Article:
In the mid-1960s, nightclubs and discotheques continue to grow in Europe and the United States. However, by 1968, the number of dance clubs started to decline. In 1969, American club DJ Francis Grasso popularized beatmatching at New York's Sanctuary nightclub. Beatmatching is the technique of creating seamless transitions between back-to-back records with matching beats, or tempos. Grasso also developed slip-cueing, the technique of holding a record still while the turntable is revolving underneath, releasing it at the desired moment to create a sudden transition from the previous record. During the late 1960s - Most American clubs either closed or were transformed into clubs featuring live bands. Neighborhood block parties that are modeled after Jamaican sound systems gain popularity in Europe and in the boroughs of New York City. 1970s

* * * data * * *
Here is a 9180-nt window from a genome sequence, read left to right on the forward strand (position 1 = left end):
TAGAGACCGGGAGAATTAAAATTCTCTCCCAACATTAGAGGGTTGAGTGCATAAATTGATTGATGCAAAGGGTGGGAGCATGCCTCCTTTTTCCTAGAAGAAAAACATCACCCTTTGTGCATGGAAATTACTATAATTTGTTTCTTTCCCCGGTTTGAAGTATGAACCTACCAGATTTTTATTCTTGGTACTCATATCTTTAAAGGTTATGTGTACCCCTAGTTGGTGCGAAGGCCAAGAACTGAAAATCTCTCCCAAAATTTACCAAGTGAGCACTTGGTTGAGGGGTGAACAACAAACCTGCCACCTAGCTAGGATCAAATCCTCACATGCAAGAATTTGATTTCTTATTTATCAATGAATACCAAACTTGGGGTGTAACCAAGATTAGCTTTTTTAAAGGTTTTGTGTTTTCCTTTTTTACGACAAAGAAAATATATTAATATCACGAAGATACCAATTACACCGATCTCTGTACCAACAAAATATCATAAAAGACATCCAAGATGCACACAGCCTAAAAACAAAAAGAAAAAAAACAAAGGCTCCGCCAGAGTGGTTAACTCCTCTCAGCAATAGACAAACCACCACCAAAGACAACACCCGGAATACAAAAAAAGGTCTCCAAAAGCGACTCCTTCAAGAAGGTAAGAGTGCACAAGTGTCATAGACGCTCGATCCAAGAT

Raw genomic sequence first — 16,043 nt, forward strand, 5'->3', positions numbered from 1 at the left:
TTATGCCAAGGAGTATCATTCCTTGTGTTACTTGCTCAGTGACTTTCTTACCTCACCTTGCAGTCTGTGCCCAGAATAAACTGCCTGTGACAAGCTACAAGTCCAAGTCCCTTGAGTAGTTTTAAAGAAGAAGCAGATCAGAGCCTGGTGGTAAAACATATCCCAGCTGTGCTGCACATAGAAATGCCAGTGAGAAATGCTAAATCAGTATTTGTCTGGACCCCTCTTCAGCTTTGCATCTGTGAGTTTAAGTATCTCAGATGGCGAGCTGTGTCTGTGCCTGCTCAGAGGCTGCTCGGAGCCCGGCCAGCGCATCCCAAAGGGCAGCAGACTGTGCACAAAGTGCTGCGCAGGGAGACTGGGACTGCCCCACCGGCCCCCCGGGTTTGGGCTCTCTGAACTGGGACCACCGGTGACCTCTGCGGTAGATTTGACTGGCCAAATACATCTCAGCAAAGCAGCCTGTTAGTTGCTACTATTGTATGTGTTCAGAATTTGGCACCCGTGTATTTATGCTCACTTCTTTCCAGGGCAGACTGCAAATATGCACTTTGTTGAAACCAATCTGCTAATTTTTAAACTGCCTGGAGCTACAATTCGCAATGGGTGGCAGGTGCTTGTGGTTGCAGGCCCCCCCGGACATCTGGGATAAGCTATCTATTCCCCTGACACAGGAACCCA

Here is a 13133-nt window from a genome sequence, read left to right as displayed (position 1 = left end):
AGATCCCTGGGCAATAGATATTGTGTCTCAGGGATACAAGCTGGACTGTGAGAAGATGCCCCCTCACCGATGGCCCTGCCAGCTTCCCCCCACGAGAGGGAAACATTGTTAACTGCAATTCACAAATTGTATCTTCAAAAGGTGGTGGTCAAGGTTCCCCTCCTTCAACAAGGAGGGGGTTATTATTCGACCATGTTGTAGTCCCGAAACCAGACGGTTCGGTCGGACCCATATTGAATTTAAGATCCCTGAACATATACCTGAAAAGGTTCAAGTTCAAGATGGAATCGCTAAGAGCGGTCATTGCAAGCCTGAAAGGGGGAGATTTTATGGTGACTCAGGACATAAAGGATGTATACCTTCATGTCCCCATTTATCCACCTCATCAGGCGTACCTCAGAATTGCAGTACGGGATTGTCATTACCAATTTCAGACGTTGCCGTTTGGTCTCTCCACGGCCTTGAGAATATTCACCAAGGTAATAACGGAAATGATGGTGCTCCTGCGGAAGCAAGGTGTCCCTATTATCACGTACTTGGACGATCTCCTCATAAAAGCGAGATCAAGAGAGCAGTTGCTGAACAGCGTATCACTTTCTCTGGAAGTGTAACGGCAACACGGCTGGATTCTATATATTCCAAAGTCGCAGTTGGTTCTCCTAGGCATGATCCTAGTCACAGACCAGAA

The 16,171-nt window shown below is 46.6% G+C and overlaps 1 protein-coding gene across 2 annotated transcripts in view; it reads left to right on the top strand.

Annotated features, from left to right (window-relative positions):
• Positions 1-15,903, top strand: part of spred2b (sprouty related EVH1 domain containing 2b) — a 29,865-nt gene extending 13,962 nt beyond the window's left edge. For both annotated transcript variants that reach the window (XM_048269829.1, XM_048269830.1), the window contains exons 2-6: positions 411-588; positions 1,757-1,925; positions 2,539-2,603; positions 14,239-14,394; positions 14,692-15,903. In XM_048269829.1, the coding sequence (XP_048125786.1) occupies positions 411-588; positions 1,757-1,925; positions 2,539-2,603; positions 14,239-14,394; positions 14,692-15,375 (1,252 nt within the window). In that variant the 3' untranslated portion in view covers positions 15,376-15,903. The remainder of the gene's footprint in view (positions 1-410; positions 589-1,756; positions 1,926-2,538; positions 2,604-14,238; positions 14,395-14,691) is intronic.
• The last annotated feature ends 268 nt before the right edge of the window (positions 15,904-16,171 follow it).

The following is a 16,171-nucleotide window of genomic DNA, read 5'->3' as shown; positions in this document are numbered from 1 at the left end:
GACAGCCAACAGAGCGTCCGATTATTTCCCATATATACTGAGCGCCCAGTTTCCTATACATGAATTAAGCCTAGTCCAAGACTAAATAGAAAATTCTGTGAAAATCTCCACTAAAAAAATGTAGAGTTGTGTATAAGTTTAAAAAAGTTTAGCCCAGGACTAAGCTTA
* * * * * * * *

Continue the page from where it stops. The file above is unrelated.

During the early 1970s, the Vietnam War, oil crisis, and economic recession had a negative impact on dance clubs and disc jockeys. The total number of clubs and DJs dropped substantially, and most of the dance clubs that survived became underground gay discos. In 1973 - Jamaican-born DJ Kool Herc, widely regarded as the "godfather of hip hop culture", performed at block parties in his Bronx neighborhood and develops a technique of mixing back and forth between two identical records to extend the rhythmic instrumental segment, or break. Turntablism, the art of using turntables not only to play music, but to manipulate sound and create original music, began developing. In 1974 - Technics released the first SL-1200 turntable, which evolves into the SL-1200 MK2 in 1979, currently the industry standard for deejaying. In 1974, German electronic music band Kraftwerk released the 22-minute song "Autobahn", which takes up the entire first side of that LP. Years later, Kraftwerk would become a significant influence on hip hop artists such as Afrika Bambaataa and house music pioneer Frankie Knuckles. During the mid 1970s - Hip hop music and culture begins to emerge, originating among urban African Americans and Latinos in New York City. The four main elements of hip hop culture are MCing (rapping), DJing, graffiti, and breakdancing. In the mid-1970s, the soul-funk blend of dance pop known as Disco took off in the mainstream pop charts in the United States and Europe, causing discotheques to experience a rebirth. Unlike many late 1960s, clubs, which featured live bands, discotheques used the DJ's selection and mixing of records as the entertainment. In 1975 - Record pools begin, enabling disc jockeys access to newer music from the industry in an efficient method. In 1976, American DJ, editor, and producer Walter Gibbons remixes "Ten Percent" by Double Exposure, one of the earliest commercially released 12" singles (aka "maxi-single"). In 1977 - Hip hop DJ Grand Wizard Theodore invents the scratching technique by accident. In 1977 - New York's Studio 54 discotheque grosses $7 million in its first year of business (which is roughly $21 million in today's dollars after adjusting for inflation). In the same year, the motion picture Saturday Night Fever popularizes discotheques and becomes one of the top-10 grossing films in history (at the time). In 1979, the Sugar Hill Gang released "Rapper's Delight", the first hip hop record to become a hit. It was also the first real breakthrough for sampling, as the bassline of Chic's "Good Times" laid the foundation for the song. In 1979, an anti-disco protest in Chicago's Comiskey Park marks the major backlash against disco amongst rock music fans. This is considered by some to be the year that disco "died", although the music remained popular for several more years, particularly in underground clubs and in Europe, where the subgenres Euro Disco and Italo Disco emerged. 1980s